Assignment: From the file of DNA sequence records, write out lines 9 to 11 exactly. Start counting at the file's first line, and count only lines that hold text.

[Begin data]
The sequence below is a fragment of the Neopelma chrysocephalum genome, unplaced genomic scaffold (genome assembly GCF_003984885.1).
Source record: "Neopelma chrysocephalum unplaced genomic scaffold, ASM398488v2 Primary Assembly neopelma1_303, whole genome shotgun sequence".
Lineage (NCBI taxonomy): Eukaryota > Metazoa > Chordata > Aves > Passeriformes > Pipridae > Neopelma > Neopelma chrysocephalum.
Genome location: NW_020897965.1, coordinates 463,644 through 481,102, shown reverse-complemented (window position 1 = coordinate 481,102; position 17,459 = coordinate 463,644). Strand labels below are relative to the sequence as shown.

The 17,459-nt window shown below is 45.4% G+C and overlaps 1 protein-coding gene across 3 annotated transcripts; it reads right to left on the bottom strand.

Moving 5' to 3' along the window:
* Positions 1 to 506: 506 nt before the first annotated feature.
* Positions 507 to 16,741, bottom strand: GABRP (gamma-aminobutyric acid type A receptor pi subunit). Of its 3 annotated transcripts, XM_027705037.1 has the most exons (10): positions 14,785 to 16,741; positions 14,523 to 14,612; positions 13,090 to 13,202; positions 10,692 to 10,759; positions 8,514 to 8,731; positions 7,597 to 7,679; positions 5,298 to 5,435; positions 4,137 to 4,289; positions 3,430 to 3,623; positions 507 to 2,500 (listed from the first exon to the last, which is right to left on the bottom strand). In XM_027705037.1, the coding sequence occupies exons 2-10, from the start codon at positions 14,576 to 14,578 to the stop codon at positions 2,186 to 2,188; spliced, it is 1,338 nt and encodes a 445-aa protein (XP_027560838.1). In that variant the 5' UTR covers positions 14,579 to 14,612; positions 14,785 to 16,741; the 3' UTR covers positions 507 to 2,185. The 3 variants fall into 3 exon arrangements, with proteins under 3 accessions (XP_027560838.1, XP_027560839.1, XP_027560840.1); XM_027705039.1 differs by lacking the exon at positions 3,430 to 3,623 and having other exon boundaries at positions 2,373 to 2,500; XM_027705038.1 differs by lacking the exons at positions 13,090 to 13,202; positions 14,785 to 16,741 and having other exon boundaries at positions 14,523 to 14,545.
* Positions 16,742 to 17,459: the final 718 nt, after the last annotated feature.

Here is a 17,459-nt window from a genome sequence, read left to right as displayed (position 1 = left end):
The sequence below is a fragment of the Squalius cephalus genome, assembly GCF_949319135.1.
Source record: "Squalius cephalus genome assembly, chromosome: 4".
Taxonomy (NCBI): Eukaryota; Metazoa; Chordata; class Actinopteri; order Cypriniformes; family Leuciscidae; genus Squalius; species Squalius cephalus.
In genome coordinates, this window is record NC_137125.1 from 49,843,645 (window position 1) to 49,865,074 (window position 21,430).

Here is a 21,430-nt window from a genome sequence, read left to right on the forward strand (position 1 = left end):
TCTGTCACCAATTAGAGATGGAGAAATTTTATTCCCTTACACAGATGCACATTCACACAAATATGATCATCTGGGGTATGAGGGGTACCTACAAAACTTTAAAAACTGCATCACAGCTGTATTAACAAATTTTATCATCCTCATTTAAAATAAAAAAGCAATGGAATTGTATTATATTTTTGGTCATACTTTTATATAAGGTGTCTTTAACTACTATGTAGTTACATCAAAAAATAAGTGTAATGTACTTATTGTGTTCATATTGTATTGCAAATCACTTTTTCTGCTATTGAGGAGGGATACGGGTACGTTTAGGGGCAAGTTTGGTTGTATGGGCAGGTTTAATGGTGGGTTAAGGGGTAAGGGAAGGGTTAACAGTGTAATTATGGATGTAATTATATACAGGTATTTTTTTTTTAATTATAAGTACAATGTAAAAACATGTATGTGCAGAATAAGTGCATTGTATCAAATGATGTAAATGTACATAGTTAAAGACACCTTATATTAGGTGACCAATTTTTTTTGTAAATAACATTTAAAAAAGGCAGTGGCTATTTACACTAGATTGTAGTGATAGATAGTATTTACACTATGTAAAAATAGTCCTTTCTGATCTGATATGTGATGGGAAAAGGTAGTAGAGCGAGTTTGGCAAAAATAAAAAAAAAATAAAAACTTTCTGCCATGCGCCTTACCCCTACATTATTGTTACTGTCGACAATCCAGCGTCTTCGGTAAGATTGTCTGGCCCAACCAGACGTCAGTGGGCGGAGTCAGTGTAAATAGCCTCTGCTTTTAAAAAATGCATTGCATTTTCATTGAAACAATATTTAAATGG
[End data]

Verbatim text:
* Positions 16,742 to 17,459: the final 718 nt, after the last annotated feature.

Here is a 17,459-nt window from a genome sequence, read left to right as displayed (position 1 = left end):
The sequence below is a fragment of the Squalius cephalus genome, assembly GCF_949319135.1.